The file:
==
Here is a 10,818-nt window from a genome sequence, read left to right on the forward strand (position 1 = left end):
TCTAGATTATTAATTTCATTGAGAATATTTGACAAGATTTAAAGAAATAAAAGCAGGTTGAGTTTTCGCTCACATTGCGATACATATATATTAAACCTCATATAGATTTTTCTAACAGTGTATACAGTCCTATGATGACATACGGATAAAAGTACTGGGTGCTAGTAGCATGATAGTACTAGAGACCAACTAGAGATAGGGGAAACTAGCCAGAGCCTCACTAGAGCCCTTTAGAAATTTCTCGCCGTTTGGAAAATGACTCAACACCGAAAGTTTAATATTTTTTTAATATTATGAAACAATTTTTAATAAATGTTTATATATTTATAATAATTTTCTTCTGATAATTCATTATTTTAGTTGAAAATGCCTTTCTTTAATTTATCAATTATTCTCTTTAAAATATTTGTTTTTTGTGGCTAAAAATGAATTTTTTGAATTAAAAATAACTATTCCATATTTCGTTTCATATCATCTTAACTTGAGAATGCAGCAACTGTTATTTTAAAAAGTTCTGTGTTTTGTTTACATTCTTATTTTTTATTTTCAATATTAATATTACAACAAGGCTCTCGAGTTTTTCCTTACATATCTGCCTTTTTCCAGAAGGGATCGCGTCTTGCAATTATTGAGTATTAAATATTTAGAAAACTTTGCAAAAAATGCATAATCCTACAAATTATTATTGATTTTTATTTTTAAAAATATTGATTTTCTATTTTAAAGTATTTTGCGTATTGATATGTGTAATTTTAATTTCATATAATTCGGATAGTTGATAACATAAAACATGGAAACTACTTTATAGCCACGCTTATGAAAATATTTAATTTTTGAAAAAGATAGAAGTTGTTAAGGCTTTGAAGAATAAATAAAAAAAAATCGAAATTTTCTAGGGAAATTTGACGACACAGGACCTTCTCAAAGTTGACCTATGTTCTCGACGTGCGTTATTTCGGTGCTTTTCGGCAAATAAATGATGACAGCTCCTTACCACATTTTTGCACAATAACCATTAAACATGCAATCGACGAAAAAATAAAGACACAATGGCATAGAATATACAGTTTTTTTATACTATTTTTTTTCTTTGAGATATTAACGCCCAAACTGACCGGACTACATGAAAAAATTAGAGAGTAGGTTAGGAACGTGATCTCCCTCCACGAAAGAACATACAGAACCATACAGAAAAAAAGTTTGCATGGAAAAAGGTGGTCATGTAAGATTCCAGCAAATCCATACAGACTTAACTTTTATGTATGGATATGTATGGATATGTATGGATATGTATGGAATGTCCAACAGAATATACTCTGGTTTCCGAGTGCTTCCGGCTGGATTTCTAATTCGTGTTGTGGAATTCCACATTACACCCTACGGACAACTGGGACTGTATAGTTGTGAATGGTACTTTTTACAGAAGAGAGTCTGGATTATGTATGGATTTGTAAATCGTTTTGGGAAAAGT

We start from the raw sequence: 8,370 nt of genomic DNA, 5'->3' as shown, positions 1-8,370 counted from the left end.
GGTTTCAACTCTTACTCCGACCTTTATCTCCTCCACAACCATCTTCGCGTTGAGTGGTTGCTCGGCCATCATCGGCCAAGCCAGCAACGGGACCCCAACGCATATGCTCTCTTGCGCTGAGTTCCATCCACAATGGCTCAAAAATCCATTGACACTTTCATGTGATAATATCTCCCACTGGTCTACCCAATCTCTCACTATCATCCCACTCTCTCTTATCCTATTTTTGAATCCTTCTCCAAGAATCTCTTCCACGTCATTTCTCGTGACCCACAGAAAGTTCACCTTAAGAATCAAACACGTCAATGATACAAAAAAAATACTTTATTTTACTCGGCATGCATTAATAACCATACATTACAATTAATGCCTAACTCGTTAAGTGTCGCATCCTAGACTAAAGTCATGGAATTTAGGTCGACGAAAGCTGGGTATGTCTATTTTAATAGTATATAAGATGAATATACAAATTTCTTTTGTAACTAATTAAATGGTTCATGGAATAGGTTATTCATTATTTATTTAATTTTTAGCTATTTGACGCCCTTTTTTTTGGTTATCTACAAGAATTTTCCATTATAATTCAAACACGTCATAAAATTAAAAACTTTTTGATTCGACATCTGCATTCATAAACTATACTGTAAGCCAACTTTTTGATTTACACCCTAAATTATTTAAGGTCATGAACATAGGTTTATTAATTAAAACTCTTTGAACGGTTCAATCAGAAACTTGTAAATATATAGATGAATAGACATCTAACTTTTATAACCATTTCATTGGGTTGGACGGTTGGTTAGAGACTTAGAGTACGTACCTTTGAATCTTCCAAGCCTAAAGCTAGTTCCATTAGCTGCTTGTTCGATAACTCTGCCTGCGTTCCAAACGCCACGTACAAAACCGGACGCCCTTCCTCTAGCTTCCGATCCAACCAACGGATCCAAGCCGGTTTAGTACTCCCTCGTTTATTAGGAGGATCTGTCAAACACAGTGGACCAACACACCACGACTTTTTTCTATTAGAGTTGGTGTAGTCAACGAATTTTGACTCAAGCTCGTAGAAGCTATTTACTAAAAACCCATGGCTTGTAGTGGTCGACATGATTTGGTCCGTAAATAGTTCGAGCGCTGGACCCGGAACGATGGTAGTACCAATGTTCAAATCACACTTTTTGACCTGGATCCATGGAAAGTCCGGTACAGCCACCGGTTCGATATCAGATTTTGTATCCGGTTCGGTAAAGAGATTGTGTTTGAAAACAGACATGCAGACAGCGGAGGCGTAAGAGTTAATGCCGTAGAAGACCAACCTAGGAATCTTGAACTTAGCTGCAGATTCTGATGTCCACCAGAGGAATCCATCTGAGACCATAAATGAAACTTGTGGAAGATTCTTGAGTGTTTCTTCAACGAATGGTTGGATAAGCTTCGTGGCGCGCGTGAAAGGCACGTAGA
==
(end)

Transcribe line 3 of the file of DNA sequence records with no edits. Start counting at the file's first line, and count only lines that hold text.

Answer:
We start from the raw sequence: 8,370 nt of genomic DNA, 5'->3' as shown, positions 1-8,370 counted from the left end.